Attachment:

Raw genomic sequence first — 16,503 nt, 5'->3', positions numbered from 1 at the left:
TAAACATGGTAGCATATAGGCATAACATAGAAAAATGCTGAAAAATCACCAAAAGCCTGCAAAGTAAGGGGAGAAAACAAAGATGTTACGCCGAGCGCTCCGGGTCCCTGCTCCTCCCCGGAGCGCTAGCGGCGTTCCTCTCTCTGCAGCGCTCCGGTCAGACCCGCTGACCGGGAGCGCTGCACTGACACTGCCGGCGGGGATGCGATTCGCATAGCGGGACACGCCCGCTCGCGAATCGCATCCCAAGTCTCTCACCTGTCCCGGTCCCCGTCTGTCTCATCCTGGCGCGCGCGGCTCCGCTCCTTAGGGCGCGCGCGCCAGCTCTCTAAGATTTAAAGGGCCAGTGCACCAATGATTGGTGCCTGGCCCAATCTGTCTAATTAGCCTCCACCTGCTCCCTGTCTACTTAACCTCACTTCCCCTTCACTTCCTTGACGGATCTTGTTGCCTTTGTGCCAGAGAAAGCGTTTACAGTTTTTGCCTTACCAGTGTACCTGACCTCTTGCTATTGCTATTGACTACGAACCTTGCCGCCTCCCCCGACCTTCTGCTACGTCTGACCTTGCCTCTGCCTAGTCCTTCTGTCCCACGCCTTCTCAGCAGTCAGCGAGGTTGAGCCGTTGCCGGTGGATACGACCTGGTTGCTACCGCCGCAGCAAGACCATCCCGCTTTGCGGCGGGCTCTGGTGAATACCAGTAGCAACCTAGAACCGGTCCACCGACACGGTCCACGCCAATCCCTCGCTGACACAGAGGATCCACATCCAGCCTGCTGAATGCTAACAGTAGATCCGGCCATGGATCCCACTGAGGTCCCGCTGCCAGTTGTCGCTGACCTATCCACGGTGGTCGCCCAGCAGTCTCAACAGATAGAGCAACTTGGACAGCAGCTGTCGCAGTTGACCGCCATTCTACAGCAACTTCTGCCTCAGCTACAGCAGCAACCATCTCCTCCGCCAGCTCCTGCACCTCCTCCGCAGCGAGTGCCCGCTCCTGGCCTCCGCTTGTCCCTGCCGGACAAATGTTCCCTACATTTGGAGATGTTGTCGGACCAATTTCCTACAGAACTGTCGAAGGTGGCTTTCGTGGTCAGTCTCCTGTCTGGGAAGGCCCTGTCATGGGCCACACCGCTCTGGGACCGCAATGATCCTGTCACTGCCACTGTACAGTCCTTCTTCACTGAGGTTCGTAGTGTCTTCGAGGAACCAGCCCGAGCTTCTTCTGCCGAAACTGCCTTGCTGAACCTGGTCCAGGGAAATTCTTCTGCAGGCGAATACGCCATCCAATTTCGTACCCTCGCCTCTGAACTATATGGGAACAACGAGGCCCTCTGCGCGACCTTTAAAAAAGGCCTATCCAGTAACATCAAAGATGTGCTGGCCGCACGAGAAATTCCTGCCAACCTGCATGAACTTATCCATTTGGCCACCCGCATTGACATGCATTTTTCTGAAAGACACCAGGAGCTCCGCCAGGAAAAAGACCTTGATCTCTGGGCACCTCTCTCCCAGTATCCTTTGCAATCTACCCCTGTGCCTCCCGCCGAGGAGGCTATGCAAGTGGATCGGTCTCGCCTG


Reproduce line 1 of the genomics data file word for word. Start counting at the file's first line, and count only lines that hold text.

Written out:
Raw genomic sequence first — 16,503 nt, 5'->3', positions numbered from 1 at the left: